– Allows household selection to be done in a
single central location using reliable and
uniform procedures
Listing and Selection of Households
• Household selection in the office:
– Advantages – conducted by specialized staff,
possible to avoid selection bias in the field,
possible to control overall sample size
– Disadvantage – increased costs from having two
field visits
• Selection in the field: use household selection table
– Advantage – cost savings of having one integrated
field operation
– Disadvantage - correct sampling may be difficult
for field staff, selection may be biased
Listing and Selection of Households
• Excel template for generating automatically
the sample of households based on the
number of households listed(see spreadsheet)
• Common problems found in listing operations
– Problem with quality of sketch maps – difficult to
determine segment boundaries
– Sometimes large differences found between
number of households in frame (census) and
number listed.
Sampling strategy for low fertility
countries
• In MICS 4 and 5, some low fertility countries
are using second-stage stratification of listing
by households with and without children
under 5
• Higher sampling rate used for households
with children
• Increases number of households with children
in MICS sample, and therefore number of
sample children
Sampling strategy for low fertility
countries (continued)
• Improves the reliability of the child indicators
without increasing the sample size to a very high
level
• This procedure also increases the variability in the
weights and the design effects for the overall sample
• Important to avoid very large variability in the
weights for households with and without children
– Differential weights between households with and without
children generally should not exceed a factor of about 4
Implications of sampling strategy
on sample size calculations
• One parameter in the sample size calculation
template is the proportion of the indicator
subpopulation
• Using a higher sampling rate for households with
children increases the proportion of children under 5
in the sample
• The proportion of children under 5 (or smaller age
groups) should be multiplied by a factor that reflects
the increase in sample households with children
Implications of sampling strategy
on weighting procedures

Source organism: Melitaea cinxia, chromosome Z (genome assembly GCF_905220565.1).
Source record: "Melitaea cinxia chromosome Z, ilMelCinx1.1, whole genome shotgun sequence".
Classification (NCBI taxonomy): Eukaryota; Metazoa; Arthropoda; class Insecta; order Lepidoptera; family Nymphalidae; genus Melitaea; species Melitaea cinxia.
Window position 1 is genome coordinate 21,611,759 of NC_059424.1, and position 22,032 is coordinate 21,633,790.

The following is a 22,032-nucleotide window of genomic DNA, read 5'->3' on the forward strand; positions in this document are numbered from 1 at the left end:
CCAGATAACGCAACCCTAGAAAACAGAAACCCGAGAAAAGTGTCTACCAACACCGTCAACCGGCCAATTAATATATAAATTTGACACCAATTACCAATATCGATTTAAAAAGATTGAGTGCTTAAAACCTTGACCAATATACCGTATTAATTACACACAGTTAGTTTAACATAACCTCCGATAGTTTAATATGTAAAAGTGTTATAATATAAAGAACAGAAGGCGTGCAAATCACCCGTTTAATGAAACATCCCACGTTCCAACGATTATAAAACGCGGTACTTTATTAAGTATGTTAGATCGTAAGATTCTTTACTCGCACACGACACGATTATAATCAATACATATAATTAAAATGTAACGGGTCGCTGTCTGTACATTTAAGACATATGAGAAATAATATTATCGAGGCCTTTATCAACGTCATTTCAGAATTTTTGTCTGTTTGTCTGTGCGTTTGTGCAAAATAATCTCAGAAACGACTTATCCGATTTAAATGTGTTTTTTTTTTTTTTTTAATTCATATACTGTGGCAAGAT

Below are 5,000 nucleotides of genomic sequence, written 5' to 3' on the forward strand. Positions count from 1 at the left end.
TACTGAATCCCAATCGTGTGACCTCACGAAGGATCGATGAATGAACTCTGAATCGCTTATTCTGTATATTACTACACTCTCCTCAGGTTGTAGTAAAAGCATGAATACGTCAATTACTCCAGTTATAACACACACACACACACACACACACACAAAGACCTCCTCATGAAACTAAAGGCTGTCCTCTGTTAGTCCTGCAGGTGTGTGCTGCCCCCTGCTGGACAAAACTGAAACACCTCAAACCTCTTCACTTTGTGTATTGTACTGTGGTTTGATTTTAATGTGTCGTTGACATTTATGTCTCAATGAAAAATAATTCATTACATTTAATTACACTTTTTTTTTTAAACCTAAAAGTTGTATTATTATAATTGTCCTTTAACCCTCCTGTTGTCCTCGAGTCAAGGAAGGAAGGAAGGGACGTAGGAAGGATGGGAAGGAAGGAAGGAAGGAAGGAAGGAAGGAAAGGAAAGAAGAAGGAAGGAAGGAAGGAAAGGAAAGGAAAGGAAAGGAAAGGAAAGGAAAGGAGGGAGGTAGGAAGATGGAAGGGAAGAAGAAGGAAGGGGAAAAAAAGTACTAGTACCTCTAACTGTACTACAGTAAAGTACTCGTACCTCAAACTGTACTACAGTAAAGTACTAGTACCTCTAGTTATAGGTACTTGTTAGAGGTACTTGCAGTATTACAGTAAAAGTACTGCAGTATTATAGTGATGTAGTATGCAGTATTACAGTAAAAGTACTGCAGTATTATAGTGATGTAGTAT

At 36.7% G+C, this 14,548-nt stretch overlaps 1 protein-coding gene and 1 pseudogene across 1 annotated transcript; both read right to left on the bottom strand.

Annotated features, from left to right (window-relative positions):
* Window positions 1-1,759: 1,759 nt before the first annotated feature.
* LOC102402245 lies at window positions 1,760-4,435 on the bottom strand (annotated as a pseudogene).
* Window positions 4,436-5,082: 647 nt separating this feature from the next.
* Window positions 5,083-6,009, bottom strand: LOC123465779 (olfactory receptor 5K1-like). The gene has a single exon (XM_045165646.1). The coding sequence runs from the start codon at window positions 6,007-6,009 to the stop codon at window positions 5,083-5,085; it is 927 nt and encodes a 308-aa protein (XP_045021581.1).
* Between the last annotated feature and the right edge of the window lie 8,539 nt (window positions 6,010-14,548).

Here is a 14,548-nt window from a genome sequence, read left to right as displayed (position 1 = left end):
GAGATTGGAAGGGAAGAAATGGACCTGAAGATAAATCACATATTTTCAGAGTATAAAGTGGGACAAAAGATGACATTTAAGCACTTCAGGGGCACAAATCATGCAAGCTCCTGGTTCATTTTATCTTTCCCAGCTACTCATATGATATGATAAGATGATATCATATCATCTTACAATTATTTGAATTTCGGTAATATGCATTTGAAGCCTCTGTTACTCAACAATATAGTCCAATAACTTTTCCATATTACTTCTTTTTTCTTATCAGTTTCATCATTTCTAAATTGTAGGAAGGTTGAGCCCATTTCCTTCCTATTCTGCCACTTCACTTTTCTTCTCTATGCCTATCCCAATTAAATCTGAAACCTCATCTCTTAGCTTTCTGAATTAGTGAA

• Under normal MICS sample design, weights
vary by sample cluster
• With second stage stratification by
households with and without children, two
weights need to be calculated for each
cluster: for households with and without
children
Survey weighting procedures
• Survey data collected using a complex design
featuring clustering, unequal probabilities of
selection and stratification:
– All analyses must apply survey weights in order to
prevent biased results
• Formulas for calculating weights depend on
the exact sample design used in each country
• MICS has 4 set of weights: households,
women, men and children
Survey weighting procedures
• Components of MICS survey weights:
– Design weight: inverse of the final probability of
selection for households
– Adjustment factors for nonresponse (cluster,
household, woman, child level)
• Normalized weights so that the total weighted
number of observations is equal to the total
unweighting number (sample size)
Survey weighting procedures
Sampling Error Estimation
•
•
•
•
•
Necessary to evaluate reliability of survey estimates
Possible only when probability sampling is used
Should be done for 30-50 important indicators
Methodology is complex and design-specific
Several software packages:
– SPSS Complex Samples module – used in MICS
– SAS, Stata, SUDAAN, Clusters, WesVar, CENVAR,
PCCarp, etc.
• Standard error, confidence intervals and DEFF
Sampling Error Estimation
SPSS Complex Samples module
• Advantages:
– Simple to use
– Template syntax available for standard indicators
– Supported by MICS Global and Regional staff
• Steps:
– Set up sampling parameter specifications file
(csplan)
– Define variables for stratum, PSU and weight
Sampling Error Estimation
SPSS Complex Samples module
• Stratum should be lowest level of explicit
stratification (for example, province,
urban/rural)
• Necessary to have minimum of two sample
PSUs per stratum
Reducing bias
• Accuracy of survey results depends on both variance and bias
(mostly from nonsampling errors)
• Bias should be minimized with quality control for all survey
operations
• Basic data quality determined during enumeration
– Important to have good training and supervision in the field
• Data capture should include 100% or sample verification
• Important to have quality control for editing and coding
procedures
• Computer consistency and range checks